Securing User Passwords with "Have I Been Pwned"
Most developers are familiar with the website “Have I Been Pwned?“. Most non-developer and non-techie people have probably never heard of it. That’s ok, that’s what this blog post is for – to not only tell you about it, but to show you how to use it to keep your WordPress site safer.
First, the term “Pwned” originated in a game. It was a typo because the letters “P” and “O” are so close to the keyboard. Like many good mistakes in gaming, it was appropriated and now is common slang in technical and gaming circles for “Owned.” Depending on the context, it can mean that someone really beat you bad in a game, or that someone has compromised your server and now has access to it. Either way, you’ve been pwned. Pwned is never a good thing. 🙂
What’s “Have I Been Pwned?”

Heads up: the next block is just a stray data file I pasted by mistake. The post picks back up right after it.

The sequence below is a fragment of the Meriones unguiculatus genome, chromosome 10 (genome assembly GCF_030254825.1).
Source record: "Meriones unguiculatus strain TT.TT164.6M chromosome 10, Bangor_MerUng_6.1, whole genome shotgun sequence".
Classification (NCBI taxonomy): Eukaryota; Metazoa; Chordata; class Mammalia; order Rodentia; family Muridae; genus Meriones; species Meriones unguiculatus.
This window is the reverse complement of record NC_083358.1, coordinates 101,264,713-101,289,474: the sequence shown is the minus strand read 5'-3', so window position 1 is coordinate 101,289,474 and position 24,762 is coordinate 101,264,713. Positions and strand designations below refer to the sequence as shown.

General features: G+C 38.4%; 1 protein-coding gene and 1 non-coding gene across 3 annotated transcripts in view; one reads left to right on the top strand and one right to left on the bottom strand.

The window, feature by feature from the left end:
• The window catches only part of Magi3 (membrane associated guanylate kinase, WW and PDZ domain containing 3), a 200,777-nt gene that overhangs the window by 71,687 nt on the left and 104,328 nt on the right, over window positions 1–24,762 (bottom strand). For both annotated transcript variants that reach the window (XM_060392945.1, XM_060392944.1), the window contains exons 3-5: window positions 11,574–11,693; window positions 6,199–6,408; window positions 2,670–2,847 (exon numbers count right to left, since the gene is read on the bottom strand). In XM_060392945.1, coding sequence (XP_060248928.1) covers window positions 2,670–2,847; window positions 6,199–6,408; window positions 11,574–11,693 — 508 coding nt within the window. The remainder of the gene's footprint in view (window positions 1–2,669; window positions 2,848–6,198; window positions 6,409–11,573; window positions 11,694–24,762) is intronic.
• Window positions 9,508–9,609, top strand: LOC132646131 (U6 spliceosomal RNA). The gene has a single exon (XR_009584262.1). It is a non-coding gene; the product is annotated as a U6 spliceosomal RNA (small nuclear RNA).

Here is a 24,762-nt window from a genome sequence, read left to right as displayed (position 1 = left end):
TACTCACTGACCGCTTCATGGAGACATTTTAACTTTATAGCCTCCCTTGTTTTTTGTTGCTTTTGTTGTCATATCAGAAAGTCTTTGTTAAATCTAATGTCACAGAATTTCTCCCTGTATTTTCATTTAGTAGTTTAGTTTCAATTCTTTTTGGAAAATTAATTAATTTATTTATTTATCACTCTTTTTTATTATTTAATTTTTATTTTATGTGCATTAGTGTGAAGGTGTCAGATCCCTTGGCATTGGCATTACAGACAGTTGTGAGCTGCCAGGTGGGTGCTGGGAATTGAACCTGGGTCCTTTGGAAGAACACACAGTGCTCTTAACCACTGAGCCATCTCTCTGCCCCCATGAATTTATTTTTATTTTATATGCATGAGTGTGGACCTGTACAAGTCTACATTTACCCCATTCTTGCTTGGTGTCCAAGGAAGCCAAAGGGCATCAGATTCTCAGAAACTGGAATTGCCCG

The website “Have I Been Pwned?” is more tech than a game. It was set up by Troy Hunt because, after every major data breach, he would do a post breech analysis of the data released over and over again, and see the same credentials and passwords being used. When a data breach occurs, the attackers will sell or release any user credentials they obtain.
Most users have the bad habit of reusing logins and passwords, so the credentials that work on one site may also work on another site. Thus if a user’s data is released from one site, it can be potentially disastrous for a user because the attackers can try their login and password on a multitude of other sites and gain access to more and more sites and data.